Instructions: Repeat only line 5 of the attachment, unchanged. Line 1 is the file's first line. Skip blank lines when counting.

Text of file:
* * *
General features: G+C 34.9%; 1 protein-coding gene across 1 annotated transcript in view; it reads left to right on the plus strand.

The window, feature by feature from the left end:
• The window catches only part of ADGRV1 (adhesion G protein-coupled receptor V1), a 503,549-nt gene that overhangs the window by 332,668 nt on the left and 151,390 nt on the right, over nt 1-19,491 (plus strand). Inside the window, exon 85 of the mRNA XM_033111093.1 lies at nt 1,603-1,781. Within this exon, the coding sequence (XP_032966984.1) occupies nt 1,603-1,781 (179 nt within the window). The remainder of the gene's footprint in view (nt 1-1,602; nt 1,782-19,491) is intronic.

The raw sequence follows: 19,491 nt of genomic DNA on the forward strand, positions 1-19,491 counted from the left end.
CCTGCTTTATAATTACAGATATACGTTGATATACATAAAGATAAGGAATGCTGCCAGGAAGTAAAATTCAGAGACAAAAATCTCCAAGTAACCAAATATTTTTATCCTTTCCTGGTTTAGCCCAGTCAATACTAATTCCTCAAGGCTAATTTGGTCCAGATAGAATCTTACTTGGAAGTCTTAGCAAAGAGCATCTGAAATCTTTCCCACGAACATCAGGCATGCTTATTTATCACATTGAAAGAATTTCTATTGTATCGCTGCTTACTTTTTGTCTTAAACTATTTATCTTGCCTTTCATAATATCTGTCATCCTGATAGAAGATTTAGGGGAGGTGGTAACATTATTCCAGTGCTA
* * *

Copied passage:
CCTGCTTTATAATTACAGATATACGTTGATATACATAAAGATAAGGAATGCTGCCAGGAAGTAAAATTCAGAGACAAAAATCTCCAAGTAACCAAATATTTTTATCCTTTCCTGGTTTAGCCCAGTCAATACTAATTCCTCAAGGCTAATTTGGTCCAGATAGAATCTTACTTGGAAGTCTTAGCAAAGAGCATCTGAAATCTTTCCCACGAACATCAGGCATGCTTATTTATCACATTGAAAGAATTTCTATTGTATCGCTGCTTACTTTTTGTCTTAAACTATTTATCTTGCCTTTCATAATATCTGTCATCCTGATAGAAGATTTAGGGGAGGTGGTAACATTATTCCAGTGCTA